Prepping your driveway – asphalt driveway sealer

March 26th, 2009 by Douglas

Putting down driveway sealer yourself can be a hard job, but if it is done properly it can give your driveway a beautiful finish that can last a few years. The most important key to the whole process is preparation. The highest quality driveway sealer in the world will simply not hold up on a dirty oil soaked driveway. So, here are a few things you need to do before you sealcoat your driveway.

  • Clean off the dirt and debris

 This is the most important part of the whole process. Driveway sealer doesn’t like to stick to dirt. There are a few ways you can do this. The easiest way for most homeowners is to wash down the driveway with your hose, using a spray nozzle if available. If you do wash it down, you need to let the driveway fully dry before sealing.

If there are any oil spots on the driveway, apply some dish washing liquid to the stain and let it soak for a few minutes. The soap attracts the oils from the pavement, which makes it easier to clean the spot.  Driveway sealer will not hold up properly on top of these oil spots, so make sure to treat them all this way.

Cracks should be broomed clean of dirt and rocks as well, expecially if you plan to apply a crack filler. An old kitchen broom will usually work fine for this duty. If you happen to have a leaf blower, it can be used to make the process easier. Simply aim into the crack and blow the debris out.

  • Fill the cracks

There are many products available for crack filling. The best product, by far, is going to be a hot applied crack filler much like:

 With the Pli- Stix you simply cut them to fit, and use a small propane torch to melt them into the crack. Hot applied crack filler, such as the Pli-Stix, hold up better through the freeze/thaw cycles than most cold applied sealers. This is a similar product to the crack fillers that are used on the highways and roadways, so you know it is made to last. The one downside to the Pli-Stix is that most driveway sealers will not overpower the color. With some people, this is not an issue, but if you want your whole driveway to look fairly seamless and cosmetic you need to look into a non-rubberised crack filler. I would rather bank on performance and invest into using the Pli-Stix. If you do not believe me, click the picture and read the reviews on yourself!

Other products for crack sealing are caulks or pourable crack fillers. A product like this is one of the easiest to use:

 Gardner Blacktop Driveway Crack Filler is a cold applied crack filler. It is a very popular product as it is very simple to use. Simply untwist the top, flip the spout around, twist the cap back on, cut off the tip, aim and squeeze.

Downsides to a cold applied crack filler is that they tend to not hold up well in the freeze/thaw cycle. In general you can expect no better than a couple of years out of them, and in many cases the cracks begin to reform after the first thaw. To some people this is an acceptable trade-off.

One last cold applied crackfiller is a trowel grade crack filler. Most home improvement stores will carry this, some even as little as 1 gallon.

It has the same benefits and drawbacks as the rubberised crack filler, with a couple of differences. It tends to blend better with the driveway sealer, to make the coat look more uniform. And it can also be mixed with portland cement to fill any low spots, or dips, in your driveway.  I will go over this second technique in a later article, it deserves its own space.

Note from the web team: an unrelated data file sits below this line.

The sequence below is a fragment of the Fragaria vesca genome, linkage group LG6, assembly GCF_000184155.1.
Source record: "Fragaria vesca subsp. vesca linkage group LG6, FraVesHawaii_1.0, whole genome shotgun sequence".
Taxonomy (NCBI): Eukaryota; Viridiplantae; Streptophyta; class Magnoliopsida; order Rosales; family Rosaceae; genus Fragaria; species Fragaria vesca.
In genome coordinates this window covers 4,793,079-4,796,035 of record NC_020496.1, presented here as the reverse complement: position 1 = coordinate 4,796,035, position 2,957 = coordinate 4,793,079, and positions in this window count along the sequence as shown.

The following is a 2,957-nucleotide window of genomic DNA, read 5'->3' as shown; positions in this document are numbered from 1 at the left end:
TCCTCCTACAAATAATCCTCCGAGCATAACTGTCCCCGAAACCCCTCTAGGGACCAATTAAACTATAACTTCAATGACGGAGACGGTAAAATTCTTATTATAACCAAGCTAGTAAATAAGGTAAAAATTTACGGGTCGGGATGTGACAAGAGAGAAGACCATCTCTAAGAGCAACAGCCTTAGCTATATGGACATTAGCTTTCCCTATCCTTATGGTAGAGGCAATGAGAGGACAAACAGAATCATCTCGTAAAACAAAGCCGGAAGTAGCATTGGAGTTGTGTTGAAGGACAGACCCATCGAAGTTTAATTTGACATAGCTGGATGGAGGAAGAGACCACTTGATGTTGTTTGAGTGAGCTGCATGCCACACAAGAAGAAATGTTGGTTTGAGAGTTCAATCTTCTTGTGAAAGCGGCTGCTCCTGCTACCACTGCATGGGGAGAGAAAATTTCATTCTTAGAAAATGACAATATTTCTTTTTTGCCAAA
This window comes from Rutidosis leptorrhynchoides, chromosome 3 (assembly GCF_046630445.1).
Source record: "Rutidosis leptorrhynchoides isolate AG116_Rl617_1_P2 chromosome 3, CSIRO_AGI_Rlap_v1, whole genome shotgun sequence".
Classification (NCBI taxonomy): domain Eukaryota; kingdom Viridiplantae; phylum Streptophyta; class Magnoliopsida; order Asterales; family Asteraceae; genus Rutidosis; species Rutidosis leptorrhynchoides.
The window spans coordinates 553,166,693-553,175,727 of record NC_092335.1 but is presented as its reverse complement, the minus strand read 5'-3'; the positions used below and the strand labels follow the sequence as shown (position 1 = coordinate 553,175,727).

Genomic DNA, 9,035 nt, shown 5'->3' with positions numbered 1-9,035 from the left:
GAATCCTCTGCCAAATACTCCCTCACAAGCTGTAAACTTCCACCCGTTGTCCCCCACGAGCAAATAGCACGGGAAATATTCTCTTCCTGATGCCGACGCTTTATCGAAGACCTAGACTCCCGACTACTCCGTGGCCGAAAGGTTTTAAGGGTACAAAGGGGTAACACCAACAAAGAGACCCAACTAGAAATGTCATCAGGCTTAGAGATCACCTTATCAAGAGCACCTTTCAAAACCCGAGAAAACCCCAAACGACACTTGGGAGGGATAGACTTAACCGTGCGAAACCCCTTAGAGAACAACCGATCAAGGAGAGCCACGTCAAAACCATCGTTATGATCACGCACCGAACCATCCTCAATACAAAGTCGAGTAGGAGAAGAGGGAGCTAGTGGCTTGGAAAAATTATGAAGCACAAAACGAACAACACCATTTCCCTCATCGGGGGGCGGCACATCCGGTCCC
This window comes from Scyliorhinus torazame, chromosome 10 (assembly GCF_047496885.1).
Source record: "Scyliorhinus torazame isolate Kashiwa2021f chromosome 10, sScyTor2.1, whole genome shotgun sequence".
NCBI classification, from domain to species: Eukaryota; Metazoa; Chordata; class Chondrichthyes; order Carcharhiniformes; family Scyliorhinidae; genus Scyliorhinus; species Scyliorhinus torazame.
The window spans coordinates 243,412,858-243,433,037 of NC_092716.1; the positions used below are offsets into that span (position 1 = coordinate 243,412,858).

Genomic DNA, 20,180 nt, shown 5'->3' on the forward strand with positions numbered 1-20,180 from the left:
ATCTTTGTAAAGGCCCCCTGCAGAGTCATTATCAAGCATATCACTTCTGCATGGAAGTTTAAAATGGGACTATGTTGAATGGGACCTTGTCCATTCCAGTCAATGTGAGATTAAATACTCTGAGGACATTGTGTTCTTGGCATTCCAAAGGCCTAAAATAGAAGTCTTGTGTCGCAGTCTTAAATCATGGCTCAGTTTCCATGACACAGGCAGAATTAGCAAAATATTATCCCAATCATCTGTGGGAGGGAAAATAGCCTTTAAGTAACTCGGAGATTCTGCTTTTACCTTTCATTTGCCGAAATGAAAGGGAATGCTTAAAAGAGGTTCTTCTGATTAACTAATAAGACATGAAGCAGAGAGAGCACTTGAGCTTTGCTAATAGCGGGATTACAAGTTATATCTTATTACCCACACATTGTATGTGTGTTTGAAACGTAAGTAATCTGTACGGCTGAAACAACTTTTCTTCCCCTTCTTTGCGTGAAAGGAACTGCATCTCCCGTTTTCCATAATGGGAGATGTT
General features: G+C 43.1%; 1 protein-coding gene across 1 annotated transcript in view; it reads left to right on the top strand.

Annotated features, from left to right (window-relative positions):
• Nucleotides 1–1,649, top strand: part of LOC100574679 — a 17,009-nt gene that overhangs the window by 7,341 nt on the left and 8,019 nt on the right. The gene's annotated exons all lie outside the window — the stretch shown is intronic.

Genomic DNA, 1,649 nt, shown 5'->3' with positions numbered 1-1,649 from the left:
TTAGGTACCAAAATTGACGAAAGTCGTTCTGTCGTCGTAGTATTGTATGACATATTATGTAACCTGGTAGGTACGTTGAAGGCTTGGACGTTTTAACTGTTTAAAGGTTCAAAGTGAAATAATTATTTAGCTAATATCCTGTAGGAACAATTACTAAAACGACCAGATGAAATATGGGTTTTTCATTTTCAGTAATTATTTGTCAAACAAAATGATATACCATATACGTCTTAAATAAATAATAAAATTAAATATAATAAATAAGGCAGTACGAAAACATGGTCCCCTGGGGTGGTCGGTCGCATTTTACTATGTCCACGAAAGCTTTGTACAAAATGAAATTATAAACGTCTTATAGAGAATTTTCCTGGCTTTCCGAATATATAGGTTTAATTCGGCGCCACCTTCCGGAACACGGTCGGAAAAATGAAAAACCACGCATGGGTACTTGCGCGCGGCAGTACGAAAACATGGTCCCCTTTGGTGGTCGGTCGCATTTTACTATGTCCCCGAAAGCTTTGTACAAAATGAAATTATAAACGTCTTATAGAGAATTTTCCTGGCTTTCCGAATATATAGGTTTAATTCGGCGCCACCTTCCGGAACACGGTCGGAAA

If you use a cold applied crack filler, I would invest in a U or V shaped squeegee.

These are the same tools the professionals use every day. They are a real back and knee saver. Simply put some crack filler on the crack, and use the squeegee to push the crack filler into the crack. You will notice that it will leave a thin layer on each side of the crack as you push, this is called a band-aid effect, and will give you a better overall bond to the pavement. And if you clean it off after use, it will be good to use next time.

  • Patch any holes

This step should also be taken before you seal your driveway. The driveway sealer will help hold the patch in place. Optimally you should cut out the bad spot and lay in the cold patch and tamp into place. But how many of us really own the tools to be able to do that?

As long as the spot is cleaned out, the best method is to use an asphalt primer first, which acts as a glue to hold the new patch in place. This primer (called SS, or SS 1-h) is usually not available to the public, and the smallest normal amount sold is 5 gallons (more than we need usually). The simple solution to this problem was listed above. A cold pour rubberised crack filler typically uses the asphalt primer as the bonding agent. Pour down enough to cover the spot completely, it doesn’t need to be too thick, but enough to hold down the patch. This will help the patch last much longer than simply putting the patch in without a primer.

 This is an example of a common cold asphalt patch. There are a few different types, but generally they all will do the job.

You will place the patch so that it sticks a little above the surrounding surface, then you need to pack the patch flush with the driveway. This can be done in a few ways. By hand with a tamp, or simply grab a board that is bigger than the hole, cover the patch and use your car to compact it. You can get away without the board, but it can end up leaving tire tracks, so I recommend you use the board.

It isn’t necessary to let it cure out like you would hot asphalt. Most contractors will apply the driveway sealer immediately after the patch is flush. If you do have a hot mix applied, you will need to wait 6 months to a year for it to properly cure.

And then you are done! Preparation is the most important step to properly apply your driveway sealer.

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